- Collection of pupils in instances where a parent is not available to collect must be done by a person who has been authorised by the parent (phone message or note to the school)
- Pupils doing errands within school – should be sent in twos
- Pupils doing errands outside of school – this practice is not allowed
- Pupils being put outside of door – this practice is not allowed
- Mobile phones – the Board of Management has banned pupils from using mobile phones during the school day
- If parents are acting as volunteers with regard to assisting in the supervision of an activity such as swimming, they are assigned in twos
Travelling and Supervision
There is extra responsibility taken on by teachers / coaches when they travel with children to events. When travelling with young people you should:
- Ensure that there is adequate insurance cover
- Not carry more than the permitted number of passengers
- Ensure use of safety belts
- Avoid being alone with one participant, put passenger in the back seat, drop off at central locations or seek parental permission to transport an individual participant on a regular basis and clearly state times of pick- up and drop off
- Make sure there is an adequate adult: child ratio. This will depend on the nature of the activity, the age of the participants and any special needs of the group.
- Avoid being alone with one participant, if you need to talk separately do so in an open environment, in view of others
- Clearly state time for start and end of coaching sessions or competitions
- Leaders should remain in pairs until all participants have been collected
- Keep attendance records and record of any incidents / injuries that arise
- Separate permission forms should be signed by parents and participants, containing emergency contact number
- Management team will make a report on returning home
- Communicate with parents and participants with regard to travel times, other activities, gear requirements, medical requirements, special dietary needs and any other necessary details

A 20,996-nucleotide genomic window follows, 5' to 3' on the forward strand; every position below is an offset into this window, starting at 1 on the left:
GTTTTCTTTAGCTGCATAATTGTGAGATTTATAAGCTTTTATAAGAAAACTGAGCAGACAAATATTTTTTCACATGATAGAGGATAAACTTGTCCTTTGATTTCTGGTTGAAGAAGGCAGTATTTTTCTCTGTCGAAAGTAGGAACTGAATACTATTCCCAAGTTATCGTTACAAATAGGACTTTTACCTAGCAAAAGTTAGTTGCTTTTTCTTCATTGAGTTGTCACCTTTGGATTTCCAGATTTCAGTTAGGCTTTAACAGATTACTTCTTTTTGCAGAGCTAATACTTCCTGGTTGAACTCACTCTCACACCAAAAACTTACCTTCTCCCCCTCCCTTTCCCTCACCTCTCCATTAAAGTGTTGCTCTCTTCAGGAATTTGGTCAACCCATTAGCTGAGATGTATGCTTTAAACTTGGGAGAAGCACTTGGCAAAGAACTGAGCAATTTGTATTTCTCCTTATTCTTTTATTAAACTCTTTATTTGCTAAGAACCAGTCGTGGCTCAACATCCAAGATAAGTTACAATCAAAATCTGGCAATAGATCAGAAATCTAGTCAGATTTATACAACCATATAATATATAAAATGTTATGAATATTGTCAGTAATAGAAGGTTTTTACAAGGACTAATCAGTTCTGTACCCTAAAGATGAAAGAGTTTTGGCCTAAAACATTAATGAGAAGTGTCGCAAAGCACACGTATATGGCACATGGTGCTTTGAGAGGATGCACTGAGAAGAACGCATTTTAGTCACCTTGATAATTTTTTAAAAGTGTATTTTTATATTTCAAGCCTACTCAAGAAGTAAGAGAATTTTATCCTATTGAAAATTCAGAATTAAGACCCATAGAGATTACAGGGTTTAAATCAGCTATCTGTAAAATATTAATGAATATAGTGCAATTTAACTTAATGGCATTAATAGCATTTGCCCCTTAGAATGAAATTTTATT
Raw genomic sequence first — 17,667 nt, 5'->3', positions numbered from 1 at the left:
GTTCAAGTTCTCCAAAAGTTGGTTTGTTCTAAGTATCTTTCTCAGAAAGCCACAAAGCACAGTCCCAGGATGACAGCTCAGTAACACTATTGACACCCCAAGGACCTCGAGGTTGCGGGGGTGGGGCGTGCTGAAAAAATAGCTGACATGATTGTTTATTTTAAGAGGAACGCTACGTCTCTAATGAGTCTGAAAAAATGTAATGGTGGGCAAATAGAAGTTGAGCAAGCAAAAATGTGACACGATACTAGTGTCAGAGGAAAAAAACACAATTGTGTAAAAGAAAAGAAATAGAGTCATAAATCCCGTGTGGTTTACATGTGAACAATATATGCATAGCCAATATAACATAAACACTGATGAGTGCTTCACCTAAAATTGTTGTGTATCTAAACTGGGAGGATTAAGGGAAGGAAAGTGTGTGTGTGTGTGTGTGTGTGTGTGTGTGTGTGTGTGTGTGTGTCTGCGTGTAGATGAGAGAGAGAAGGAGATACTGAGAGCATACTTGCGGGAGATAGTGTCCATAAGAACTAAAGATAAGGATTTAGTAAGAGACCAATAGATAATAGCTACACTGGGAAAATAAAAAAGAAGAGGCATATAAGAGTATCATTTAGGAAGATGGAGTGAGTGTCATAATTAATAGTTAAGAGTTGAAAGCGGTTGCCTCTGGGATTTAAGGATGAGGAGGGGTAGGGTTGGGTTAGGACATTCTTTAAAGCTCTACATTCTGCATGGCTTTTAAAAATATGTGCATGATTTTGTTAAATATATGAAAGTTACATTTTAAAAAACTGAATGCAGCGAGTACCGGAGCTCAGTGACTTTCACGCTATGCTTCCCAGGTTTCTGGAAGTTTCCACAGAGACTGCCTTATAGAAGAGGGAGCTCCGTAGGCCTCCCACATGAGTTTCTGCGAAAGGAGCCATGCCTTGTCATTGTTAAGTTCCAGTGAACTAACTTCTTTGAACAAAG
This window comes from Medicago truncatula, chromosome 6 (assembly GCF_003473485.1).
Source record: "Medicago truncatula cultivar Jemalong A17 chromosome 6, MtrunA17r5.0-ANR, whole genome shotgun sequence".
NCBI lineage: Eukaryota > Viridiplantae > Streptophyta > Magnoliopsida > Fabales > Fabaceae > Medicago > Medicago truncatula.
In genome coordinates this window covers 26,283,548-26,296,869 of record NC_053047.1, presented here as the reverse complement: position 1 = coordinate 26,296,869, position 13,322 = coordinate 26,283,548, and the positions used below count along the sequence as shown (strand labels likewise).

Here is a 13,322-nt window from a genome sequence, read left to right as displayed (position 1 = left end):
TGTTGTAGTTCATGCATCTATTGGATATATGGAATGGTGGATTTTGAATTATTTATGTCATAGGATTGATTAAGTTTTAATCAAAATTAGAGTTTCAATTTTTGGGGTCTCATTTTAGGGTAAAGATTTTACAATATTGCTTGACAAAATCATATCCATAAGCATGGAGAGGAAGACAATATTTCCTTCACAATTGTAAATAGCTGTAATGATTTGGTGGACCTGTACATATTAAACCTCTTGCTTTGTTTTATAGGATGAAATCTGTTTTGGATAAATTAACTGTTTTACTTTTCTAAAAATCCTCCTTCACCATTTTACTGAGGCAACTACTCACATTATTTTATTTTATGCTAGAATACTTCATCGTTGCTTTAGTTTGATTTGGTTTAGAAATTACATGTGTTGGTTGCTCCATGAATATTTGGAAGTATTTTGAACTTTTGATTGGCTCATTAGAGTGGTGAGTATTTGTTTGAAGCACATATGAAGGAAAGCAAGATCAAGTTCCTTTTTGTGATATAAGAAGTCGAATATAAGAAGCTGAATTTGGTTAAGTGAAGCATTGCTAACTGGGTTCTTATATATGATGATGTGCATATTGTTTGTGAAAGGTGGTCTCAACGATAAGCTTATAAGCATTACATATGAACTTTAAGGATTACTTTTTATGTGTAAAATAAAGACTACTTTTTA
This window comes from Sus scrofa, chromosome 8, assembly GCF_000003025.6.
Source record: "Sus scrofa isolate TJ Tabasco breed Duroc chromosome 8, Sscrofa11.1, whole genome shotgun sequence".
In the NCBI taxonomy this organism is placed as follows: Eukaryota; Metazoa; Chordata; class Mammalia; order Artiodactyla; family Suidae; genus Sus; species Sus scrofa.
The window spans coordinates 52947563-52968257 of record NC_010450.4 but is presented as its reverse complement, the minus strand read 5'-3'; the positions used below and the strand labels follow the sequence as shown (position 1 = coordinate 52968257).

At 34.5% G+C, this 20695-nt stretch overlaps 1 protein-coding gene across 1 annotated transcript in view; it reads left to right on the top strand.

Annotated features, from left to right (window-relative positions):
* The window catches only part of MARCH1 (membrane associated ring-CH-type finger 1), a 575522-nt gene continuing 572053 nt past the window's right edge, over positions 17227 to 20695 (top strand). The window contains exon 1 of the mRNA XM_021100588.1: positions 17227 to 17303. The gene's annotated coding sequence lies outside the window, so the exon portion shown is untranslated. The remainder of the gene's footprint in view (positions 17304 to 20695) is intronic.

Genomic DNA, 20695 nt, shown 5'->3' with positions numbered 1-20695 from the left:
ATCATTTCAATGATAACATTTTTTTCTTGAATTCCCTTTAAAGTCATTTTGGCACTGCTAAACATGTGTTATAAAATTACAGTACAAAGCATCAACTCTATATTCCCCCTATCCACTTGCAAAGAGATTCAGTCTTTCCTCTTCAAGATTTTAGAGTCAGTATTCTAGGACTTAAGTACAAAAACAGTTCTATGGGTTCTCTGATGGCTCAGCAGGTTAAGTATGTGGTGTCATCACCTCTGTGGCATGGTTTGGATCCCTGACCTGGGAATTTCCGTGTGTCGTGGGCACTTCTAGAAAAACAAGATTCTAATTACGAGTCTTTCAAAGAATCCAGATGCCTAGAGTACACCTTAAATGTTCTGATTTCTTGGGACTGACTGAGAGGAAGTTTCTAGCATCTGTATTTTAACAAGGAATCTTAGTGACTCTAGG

- Children should be under reasonable supervision at all times and should never leave a venue or go unsupervised
- Pupils whose behaviour gives cause for concern are not allowed to go on school tours /outings
- Teachers / coaches / volunteers have a responsibility to ensure the safety of the pupils with whom they work
- Ensure activities are suitable for age and stage of development of participants
- Keep a record of any specific medical conditions of the participants
- Keep a record of emergency contact numbers for parents / guardians
- Ensure any necessary protective gear is used
- Keep First Aid kit stocked up and ensure that is readily available
- Know the contact numbers of emergency services
- Ensure access to medical personnel if needed and have a emergency plan
- If an incident occurs, make a brief record of injury and action taken. Make a brief record of the problem/action/outcome. Contact the pupil’s parents and keep them informed of all details
- Ensure parents / guardians are informed with regard to finishing time of sessions or events
- Avoid unnecessary physical contact
- Any necessary contact should be in response to the needs of the child and not the adult
- It should be in an open environment with the permission and understanding of the participant
- It should be determined by the age and developmental stage of the participant – Don’t do something that a child can do for themselves
- Never engage in inappropriate touching
Use of Photographic and Filming Equipment
St Colmcille’s BNS has adopted a policy in relation to the use of images of pupils on its website and in other publications as there have been concerns about the risks posed directly and indirectly to children and young people through the use of photographs on websites and other publications.
Rules to guide the use of photography:
- If a pupil is named, avoid using his photograph.
- If a photograph is used, avoid naming the pupil
- Ask for parental permission to use an image of a pupil
- When commissioning professional photographers or inviting the press to an activity or event we will aim to ensure they are clear about our expectations of them in relation to child protection. Professional photographers/film/video operators wishing to record an event should seek accreditation with the event organiser by producing their professional identification for the details to be recorded. We will then:
- Provide a clear brief about what is considered appropriate in terms of content and behaviour
- Issue the photographer with identification which must be worn at all times
- Keep a record of accreditations
- Not allow unsupervised access to pupils or one to one photo sessions at events